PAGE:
Despite Hurricane Sandy, the Supreme Court on Monday entertained oral arguments on whether it should halt a legal challenge to a once-secret warrantless surveillance program targeting Americans’ communications, a program that Congress eventually legalized in 2008.
The hearing marked the first time the Supreme Court has reviewed any case touching on the eavesdropping program that was secretly employed by the President George W. Bush administration in the wake of the Sept. 11, 2001 terror attacks, and largely codified into law years later.
Just three weeks ago that the Supreme Court closed a six-year-old chapter in the Electronic Frontier Foundation’s bid to hold the nation’s telecoms liable for allegedly providing the National Security Agency with backdoors to eavesdrop, without warrants, on Americans’ electronic communications in violation of federal law. The justices, without comment, declined to review a lower court’s December decision dismissing the EFF’s lawsuit. At the center of the dispute was legislation retroactively immunizing the telcos from being sued for cooperating with the government in Bush’s warrantless spy program.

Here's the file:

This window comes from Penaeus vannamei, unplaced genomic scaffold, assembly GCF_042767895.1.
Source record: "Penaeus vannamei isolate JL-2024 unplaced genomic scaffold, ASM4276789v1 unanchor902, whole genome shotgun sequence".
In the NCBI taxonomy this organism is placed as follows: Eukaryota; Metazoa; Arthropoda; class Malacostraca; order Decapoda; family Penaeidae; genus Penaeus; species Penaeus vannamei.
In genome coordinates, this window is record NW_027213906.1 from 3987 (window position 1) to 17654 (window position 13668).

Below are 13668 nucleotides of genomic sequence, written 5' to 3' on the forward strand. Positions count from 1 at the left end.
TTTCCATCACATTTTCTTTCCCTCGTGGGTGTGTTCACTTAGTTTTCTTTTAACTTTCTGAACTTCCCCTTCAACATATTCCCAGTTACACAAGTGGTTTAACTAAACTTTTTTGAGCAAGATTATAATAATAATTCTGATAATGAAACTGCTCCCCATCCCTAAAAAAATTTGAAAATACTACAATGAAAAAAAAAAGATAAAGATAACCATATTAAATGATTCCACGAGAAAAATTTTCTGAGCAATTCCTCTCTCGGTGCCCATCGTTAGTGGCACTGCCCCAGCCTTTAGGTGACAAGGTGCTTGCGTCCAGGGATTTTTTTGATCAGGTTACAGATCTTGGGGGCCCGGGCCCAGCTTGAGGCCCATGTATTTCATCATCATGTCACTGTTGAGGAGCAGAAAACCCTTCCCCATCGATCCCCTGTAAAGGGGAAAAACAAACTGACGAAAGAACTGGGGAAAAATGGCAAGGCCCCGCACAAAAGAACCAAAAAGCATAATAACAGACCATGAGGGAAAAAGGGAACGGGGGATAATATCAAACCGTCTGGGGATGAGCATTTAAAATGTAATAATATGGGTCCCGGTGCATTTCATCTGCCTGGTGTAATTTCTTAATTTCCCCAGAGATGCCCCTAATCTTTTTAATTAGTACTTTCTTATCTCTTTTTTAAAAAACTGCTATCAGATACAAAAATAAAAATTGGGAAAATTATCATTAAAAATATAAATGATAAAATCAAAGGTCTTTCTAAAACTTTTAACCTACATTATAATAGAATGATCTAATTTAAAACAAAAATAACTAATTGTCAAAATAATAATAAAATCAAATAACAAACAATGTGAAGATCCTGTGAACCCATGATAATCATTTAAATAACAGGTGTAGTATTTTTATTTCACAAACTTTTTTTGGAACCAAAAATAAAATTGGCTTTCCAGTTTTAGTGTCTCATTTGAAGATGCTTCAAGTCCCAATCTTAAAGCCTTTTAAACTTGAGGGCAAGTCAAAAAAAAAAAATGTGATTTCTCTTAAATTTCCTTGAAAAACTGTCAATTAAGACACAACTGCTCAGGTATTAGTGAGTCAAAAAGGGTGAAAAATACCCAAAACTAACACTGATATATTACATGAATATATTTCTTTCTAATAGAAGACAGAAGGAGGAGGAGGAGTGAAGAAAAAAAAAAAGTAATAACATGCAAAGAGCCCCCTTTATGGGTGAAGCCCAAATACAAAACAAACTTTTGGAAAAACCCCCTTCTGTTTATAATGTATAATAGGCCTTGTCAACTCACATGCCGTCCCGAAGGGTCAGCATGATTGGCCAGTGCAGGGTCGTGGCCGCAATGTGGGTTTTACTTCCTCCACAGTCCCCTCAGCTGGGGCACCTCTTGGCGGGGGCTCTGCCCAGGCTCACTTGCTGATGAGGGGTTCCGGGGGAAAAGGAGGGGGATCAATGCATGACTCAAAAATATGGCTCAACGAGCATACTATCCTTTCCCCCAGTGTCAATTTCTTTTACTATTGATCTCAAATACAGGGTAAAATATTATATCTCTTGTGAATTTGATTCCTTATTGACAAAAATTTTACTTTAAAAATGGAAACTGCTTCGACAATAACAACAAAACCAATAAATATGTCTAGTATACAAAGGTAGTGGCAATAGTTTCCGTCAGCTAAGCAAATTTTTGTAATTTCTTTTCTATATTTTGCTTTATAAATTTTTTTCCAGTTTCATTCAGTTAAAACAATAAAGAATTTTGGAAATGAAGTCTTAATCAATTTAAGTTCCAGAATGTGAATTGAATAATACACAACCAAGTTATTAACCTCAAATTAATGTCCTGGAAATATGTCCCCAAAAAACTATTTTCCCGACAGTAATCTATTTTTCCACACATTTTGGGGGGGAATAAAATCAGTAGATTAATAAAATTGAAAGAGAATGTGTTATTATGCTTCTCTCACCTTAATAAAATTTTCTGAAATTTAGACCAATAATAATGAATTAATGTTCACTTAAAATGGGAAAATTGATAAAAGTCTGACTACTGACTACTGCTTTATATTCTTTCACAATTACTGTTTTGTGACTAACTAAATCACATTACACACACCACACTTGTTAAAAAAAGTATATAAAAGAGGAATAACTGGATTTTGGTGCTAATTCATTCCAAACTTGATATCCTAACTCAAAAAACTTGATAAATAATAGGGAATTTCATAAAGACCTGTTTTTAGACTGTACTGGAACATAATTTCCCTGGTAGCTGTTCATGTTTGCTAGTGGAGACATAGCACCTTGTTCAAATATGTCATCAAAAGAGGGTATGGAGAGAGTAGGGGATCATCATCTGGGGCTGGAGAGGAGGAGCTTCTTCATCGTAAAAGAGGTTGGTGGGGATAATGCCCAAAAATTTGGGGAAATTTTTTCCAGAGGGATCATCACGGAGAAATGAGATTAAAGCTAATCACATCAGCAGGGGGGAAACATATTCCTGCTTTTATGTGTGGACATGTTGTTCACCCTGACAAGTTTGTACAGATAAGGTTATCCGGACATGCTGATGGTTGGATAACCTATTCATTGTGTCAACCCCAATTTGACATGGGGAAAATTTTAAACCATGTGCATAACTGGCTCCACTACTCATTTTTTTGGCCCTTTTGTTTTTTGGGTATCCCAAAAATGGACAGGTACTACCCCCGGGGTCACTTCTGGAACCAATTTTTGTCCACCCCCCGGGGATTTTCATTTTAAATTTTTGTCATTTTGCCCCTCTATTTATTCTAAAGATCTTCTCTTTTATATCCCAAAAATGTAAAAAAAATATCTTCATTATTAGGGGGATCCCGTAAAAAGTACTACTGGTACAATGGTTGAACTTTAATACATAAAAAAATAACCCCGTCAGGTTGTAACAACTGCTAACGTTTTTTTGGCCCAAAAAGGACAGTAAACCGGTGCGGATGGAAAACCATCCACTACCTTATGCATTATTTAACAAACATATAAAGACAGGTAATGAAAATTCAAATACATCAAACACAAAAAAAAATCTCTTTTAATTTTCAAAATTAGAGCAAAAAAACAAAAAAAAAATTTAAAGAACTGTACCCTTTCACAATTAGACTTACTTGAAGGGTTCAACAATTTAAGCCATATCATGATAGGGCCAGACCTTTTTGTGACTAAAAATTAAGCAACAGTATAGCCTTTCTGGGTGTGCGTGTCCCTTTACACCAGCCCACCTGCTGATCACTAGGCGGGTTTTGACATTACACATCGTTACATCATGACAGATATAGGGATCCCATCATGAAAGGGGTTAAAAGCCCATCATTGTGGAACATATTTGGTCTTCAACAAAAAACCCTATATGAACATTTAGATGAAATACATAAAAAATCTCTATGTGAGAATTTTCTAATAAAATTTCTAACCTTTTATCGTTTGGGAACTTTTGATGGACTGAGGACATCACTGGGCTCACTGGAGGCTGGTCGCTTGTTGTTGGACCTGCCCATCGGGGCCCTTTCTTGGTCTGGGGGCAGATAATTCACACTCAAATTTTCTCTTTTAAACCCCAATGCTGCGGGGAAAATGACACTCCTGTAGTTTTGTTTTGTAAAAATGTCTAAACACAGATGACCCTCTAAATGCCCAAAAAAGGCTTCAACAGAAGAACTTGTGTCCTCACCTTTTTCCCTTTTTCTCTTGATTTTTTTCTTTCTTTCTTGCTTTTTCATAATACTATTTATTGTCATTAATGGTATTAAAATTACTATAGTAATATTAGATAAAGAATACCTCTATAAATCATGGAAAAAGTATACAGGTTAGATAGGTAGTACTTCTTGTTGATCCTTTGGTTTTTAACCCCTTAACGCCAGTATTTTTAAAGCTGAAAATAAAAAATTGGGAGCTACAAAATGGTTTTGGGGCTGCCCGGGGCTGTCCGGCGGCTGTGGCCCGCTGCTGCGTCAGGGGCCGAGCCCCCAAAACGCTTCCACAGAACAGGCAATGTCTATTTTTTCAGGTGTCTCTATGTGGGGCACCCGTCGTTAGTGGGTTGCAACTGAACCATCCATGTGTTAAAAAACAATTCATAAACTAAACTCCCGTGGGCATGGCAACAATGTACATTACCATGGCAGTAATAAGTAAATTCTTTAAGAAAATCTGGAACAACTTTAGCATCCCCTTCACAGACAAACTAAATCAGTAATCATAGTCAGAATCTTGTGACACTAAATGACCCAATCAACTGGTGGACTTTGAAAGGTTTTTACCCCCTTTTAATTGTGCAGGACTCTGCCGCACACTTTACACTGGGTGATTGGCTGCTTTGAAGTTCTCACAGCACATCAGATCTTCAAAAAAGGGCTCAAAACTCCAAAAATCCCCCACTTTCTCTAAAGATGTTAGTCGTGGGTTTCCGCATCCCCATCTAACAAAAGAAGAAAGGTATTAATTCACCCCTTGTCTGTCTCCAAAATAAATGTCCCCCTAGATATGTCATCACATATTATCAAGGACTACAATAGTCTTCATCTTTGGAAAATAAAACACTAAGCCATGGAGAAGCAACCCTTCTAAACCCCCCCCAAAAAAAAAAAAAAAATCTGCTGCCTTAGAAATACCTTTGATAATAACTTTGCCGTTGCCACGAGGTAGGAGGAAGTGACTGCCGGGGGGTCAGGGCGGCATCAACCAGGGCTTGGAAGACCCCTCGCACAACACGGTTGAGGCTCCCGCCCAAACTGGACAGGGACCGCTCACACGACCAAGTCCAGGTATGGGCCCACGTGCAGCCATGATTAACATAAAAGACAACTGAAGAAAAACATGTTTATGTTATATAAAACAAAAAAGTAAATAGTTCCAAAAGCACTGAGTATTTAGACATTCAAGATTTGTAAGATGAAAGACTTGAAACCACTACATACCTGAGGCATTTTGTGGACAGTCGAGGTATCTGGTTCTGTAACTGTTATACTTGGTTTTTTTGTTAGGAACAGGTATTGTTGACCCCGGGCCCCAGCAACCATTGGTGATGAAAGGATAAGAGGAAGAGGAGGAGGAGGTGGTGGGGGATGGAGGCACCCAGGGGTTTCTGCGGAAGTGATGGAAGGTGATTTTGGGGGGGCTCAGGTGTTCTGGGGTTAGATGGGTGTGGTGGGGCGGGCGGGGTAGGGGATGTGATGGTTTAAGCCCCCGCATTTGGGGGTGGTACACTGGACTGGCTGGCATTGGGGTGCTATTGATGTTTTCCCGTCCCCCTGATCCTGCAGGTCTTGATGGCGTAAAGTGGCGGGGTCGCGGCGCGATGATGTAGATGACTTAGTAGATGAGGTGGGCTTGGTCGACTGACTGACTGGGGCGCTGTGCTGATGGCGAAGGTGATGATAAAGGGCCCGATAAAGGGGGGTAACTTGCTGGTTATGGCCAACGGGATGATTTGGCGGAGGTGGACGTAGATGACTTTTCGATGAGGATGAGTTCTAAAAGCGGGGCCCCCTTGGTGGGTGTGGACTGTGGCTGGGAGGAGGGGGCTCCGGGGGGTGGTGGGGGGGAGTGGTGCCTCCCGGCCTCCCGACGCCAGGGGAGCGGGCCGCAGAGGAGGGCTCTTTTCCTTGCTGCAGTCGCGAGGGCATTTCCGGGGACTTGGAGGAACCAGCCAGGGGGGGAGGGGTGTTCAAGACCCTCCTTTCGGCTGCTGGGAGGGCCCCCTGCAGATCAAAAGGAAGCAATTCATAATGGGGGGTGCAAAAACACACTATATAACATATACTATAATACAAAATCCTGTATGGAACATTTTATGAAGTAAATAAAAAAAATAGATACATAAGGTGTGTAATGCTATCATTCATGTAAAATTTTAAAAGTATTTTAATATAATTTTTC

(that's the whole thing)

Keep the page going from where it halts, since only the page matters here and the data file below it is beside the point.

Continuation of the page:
Fast forward to Monday, and the court took the historic step of hearing a post-September 11 spying case. Judging by the high court’s deference to Congress in general and how it killed the EFF spy case weeks ago, we likely already know the outcome of this highly complex issue now before the justices: Warrantless spying is expected to continue unabated for years, and possibly forever.
University of Baltimore legal scholar Garrett Epps in a Sunday blog post in the Atlantic asked in a headline whether “Big Brother is the New Normal?” His own affirmative answer is spot-on:
“Whatever the court decides, Big Brother will still be watching. Big Brother may be watching you right now, and you may never know,” he said. “Since 9/11, our national life has changed forever. Surveillance is the new normal.”